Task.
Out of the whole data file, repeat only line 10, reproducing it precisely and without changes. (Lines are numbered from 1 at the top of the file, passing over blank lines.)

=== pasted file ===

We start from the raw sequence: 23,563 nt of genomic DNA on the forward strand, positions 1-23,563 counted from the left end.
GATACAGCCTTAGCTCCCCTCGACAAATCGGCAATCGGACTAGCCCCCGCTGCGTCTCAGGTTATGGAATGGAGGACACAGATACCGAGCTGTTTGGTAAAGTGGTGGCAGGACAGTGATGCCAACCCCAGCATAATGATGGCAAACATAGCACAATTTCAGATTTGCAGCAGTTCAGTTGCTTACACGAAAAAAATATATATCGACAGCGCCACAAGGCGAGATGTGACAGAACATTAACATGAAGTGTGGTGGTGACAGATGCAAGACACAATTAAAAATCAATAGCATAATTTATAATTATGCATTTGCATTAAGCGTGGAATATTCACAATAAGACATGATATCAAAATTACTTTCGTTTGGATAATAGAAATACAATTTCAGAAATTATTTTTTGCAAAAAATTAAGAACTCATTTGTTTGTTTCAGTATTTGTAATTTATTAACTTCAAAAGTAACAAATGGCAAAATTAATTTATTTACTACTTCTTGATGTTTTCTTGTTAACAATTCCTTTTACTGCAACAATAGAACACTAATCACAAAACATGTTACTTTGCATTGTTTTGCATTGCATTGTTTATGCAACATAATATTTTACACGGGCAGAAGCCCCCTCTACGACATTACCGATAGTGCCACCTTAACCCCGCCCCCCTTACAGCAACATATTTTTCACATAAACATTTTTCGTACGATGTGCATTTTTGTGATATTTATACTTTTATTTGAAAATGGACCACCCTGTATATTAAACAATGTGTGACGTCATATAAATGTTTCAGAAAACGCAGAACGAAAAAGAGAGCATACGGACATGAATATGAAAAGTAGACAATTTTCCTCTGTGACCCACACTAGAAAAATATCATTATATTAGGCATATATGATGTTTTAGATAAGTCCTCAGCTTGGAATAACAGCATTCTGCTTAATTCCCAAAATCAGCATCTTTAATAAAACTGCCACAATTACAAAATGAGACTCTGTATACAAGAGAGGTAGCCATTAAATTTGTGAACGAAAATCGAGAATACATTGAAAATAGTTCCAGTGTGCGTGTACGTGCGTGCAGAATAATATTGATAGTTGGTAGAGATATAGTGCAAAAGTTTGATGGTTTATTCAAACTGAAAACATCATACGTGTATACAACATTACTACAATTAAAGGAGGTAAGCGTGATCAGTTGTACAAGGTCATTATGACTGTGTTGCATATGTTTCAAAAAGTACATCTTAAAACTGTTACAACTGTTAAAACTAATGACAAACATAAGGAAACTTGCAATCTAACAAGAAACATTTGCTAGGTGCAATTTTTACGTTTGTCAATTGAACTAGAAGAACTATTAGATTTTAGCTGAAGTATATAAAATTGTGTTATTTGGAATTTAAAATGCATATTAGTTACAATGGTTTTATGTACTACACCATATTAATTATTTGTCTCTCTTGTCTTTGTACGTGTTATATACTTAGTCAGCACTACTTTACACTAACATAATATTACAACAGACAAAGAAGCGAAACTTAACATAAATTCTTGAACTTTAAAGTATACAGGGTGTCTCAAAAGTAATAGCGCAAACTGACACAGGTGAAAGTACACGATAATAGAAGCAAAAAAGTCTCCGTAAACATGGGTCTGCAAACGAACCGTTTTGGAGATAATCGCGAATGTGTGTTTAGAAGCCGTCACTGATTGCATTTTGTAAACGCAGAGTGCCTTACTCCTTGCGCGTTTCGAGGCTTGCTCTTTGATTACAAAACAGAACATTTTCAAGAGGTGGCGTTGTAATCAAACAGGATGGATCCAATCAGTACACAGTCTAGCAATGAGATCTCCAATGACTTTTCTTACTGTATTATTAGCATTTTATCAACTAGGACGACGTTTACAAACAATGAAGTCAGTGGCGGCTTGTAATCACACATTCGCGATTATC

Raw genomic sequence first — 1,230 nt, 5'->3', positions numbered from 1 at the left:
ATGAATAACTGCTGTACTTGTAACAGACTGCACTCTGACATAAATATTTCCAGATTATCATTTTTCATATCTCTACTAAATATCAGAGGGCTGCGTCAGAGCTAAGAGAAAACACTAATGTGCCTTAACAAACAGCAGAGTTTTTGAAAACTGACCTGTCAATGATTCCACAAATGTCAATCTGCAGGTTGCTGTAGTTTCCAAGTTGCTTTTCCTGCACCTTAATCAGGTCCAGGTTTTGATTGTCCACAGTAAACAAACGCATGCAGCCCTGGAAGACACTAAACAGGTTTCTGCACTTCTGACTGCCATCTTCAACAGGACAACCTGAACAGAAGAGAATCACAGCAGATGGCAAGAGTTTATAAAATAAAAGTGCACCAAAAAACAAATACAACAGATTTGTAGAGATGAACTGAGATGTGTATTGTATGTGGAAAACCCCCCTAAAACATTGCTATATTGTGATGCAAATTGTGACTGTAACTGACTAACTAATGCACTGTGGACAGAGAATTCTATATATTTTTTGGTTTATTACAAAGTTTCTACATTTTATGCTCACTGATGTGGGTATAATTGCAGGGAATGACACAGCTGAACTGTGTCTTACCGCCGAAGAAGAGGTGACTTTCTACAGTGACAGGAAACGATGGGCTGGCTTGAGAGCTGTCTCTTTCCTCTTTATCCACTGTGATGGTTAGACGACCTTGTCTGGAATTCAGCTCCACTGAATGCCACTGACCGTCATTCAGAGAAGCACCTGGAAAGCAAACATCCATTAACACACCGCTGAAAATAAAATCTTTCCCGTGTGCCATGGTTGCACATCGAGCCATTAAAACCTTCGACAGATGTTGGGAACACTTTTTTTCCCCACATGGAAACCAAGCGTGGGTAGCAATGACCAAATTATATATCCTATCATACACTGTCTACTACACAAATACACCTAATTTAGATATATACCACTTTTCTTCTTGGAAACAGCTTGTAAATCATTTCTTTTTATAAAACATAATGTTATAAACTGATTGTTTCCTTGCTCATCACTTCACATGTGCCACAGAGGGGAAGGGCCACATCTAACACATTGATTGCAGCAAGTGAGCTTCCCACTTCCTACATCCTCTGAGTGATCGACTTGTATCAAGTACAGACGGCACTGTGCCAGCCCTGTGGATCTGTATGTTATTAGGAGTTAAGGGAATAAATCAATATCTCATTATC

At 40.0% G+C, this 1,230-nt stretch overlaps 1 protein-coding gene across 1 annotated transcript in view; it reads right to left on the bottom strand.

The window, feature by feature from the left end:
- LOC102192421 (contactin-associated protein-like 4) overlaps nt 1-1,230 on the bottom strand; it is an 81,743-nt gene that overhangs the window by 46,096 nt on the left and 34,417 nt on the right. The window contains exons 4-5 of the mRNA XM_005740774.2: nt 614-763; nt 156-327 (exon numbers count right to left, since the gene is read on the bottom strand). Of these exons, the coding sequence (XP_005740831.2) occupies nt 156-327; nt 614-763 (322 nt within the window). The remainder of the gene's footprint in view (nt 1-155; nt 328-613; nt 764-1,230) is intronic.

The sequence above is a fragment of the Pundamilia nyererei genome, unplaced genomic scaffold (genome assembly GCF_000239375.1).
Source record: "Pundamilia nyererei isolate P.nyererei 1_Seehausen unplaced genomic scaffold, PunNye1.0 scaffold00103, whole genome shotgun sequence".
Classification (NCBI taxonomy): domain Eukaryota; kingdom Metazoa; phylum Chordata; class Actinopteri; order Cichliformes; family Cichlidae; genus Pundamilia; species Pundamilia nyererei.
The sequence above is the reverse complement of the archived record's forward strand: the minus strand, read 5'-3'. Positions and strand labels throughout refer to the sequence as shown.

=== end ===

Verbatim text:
Classification (NCBI taxonomy): domain Eukaryota; kingdom Metazoa; phylum Chordata; class Actinopteri; order Cichliformes; family Cichlidae; genus Pundamilia; species Pundamilia nyererei.